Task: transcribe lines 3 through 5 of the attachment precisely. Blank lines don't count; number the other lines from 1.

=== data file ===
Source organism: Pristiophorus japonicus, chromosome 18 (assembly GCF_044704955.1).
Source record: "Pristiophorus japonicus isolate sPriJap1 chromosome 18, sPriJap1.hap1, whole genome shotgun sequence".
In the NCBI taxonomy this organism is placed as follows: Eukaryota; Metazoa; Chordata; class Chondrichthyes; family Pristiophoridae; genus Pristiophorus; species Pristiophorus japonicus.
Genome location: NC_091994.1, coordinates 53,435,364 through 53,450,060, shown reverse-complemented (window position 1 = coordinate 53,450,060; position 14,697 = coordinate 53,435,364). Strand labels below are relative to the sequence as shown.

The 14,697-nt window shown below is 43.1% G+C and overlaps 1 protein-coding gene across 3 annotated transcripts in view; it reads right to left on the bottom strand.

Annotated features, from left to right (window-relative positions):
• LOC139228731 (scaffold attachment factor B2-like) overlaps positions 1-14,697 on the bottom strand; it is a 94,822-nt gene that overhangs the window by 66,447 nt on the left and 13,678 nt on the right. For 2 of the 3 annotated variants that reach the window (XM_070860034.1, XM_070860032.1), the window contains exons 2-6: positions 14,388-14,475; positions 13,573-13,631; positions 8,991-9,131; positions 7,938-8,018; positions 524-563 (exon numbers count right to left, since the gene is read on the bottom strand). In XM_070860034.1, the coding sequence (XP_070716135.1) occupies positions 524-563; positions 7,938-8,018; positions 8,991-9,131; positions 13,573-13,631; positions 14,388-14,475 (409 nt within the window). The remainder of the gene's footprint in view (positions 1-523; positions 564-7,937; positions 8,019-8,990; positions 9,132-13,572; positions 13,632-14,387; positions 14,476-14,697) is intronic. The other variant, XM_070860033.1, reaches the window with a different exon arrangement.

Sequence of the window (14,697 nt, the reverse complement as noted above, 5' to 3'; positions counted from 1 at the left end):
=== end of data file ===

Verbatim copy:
In the NCBI taxonomy this organism is placed as follows: Eukaryota; Metazoa; Chordata; class Chondrichthyes; family Pristiophoridae; genus Pristiophorus; species Pristiophorus japonicus.
Genome location: NC_091994.1, coordinates 53,435,364 through 53,450,060, shown reverse-complemented (window position 1 = coordinate 53,450,060; position 14,697 = coordinate 53,435,364). Strand labels below are relative to the sequence as shown.

The 14,697-nt window shown below is 43.1% G+C and overlaps 1 protein-coding gene across 3 annotated transcripts in view; it reads right to left on the bottom strand.